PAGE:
Monday, 30 November 2015

3 Things I Have Learnt from Running Women Leaders Event

Last Friday I run another women leaders panel, this time at the University of Hertfordshire. Needless to say it was another animated discussion about the why and why not of women leadership. Reflecting on the fact that I have now run several of these panels/ events across different sectors I have found a number of commonalities that I think are worth while sharing :

#1. When women get together in a room to discuss career related issues emotions run high. 

When the curtain eventually draws on any such debate the one thing that continued to linger on is the incredibly high level of emotions charging the room. These emotions span from a strong sense of empowerment and opportunity, to sisterhood and a feeling that we are all there to share, learn from each other and celebrate our achievements and just as well, our mistakes. I jsometimes get  the impression that women are being told to hide their true emotions, as if they were a bad thing, something to be almost ashamed of, especially in a professional environment. Yet, far from it, emotions are a positive force for movement (emotions, from the Latin verb’ movere’ , to move) and they are natural, ancestral forces that push us to act, originally on the all important, survival ‘fight or flight’ question. So emotions also enable us to analyse, process and review information. If we are able to positively harnessing emotions we can drive actions and ignite our thinking process. Furthermore, I believe that natural, positive, emotional responses such as laughter can engage the hearts and the minds of people and really show our authenticity.

#2. There is one critical question...and several possible answers

I always ask the one all important question: Why are there not enough women in leadership roles? 
In response to that I get a range of answers:

- It is women's own lack of confidence, not wanting to negotiate, not asking.
- Women do not buy into the senior lifestyle, it is about work life balance and ethical choices too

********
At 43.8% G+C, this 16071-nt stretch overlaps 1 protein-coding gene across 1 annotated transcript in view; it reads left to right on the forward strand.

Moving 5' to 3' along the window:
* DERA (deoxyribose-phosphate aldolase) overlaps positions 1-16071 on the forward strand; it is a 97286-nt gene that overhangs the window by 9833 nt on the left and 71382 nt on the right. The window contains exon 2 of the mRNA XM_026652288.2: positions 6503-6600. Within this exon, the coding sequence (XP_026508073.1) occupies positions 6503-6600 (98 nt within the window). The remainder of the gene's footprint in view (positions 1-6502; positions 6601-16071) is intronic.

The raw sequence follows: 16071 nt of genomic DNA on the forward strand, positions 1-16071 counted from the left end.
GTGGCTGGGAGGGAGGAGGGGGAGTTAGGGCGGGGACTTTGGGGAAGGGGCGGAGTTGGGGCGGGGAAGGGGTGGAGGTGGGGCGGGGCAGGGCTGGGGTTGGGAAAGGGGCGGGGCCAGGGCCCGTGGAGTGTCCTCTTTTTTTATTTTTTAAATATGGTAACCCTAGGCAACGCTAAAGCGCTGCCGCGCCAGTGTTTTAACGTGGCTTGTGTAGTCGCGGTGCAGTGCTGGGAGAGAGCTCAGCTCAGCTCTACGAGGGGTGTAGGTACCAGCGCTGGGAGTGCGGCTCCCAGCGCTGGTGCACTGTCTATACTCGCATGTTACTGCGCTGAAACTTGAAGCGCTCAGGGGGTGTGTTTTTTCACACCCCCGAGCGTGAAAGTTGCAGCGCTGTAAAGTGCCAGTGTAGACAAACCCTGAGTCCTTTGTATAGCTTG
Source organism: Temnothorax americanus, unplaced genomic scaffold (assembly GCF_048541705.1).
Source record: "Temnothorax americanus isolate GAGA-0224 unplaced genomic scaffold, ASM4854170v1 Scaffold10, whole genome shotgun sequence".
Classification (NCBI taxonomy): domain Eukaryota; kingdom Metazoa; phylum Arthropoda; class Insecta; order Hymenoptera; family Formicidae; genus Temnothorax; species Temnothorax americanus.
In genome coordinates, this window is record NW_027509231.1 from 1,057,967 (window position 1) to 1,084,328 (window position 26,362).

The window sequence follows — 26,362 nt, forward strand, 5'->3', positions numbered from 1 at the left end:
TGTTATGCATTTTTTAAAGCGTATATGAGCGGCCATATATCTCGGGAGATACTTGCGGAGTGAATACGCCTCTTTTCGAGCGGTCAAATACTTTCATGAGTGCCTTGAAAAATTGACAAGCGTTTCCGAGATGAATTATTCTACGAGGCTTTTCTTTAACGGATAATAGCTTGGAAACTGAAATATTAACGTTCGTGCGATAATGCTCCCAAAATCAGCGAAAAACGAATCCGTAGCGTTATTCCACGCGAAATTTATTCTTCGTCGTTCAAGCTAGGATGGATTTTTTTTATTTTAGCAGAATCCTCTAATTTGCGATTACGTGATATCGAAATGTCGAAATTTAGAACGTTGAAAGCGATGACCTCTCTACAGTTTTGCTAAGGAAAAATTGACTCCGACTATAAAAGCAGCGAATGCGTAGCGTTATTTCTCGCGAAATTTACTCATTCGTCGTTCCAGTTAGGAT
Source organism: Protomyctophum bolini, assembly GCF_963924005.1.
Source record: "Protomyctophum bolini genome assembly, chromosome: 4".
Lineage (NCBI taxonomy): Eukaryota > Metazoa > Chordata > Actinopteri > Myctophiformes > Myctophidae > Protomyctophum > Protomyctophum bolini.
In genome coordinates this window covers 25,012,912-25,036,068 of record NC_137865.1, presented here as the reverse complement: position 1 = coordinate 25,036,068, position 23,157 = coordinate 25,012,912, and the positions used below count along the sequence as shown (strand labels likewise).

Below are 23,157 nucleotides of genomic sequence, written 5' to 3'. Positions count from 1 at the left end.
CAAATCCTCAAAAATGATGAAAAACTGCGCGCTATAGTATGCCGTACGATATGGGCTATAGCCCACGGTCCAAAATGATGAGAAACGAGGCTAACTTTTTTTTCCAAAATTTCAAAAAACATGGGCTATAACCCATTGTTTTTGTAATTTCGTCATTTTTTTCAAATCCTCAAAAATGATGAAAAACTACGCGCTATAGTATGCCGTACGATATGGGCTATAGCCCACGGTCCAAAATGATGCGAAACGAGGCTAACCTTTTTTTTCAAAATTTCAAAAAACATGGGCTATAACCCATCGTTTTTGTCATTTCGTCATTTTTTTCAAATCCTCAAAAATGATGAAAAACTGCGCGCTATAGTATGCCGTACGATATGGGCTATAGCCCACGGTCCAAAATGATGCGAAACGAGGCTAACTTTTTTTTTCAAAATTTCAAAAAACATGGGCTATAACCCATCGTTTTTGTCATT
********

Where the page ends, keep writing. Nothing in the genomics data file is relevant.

- It is a mix of obvious and hidden biases in organisations. 
- People recruit people who are similar to them especially if they are in a hurry.
- Not enough mentoring, sponsorship, networking.
- Not enough role models and ambassadors.
- There are policies, but practices are different, companies do not walk the talk.

#3. And what about the solution?

It seems that top leadership and most immediately line management is critical to finding a solution. 
Line managers must encourage and develop the next generation of talented women, put them forward for more challenging roles, make them visible to the organisational eye. Unfortunately it is often the opposite and women get sidelined.

So here we are, AD 2015 still talking about female leadership as a thing of wonder. While I do not wish to sound disparaging, I am starting to feel rather here I say, bring on the quota....! 

Alessandra is an experienced mentor, business coach, consultant and strategist. She supports individuals - especially women - and organisations in achieveing their potential through customised, outcome driven interventions . You can find out more about Alessandra here and contact her by email here.    

Friday, 20 November 2015

Why we need to talk about elderly care to engage male colleagues in discussions about women's career

Yesterday I attended an excellent conference here in London called Inspiring Women, organised as every day by management focussed publication Management Today. In summary: inspirational speakers, insightful debates, excellent networking.


An all round worthy way to spend a day!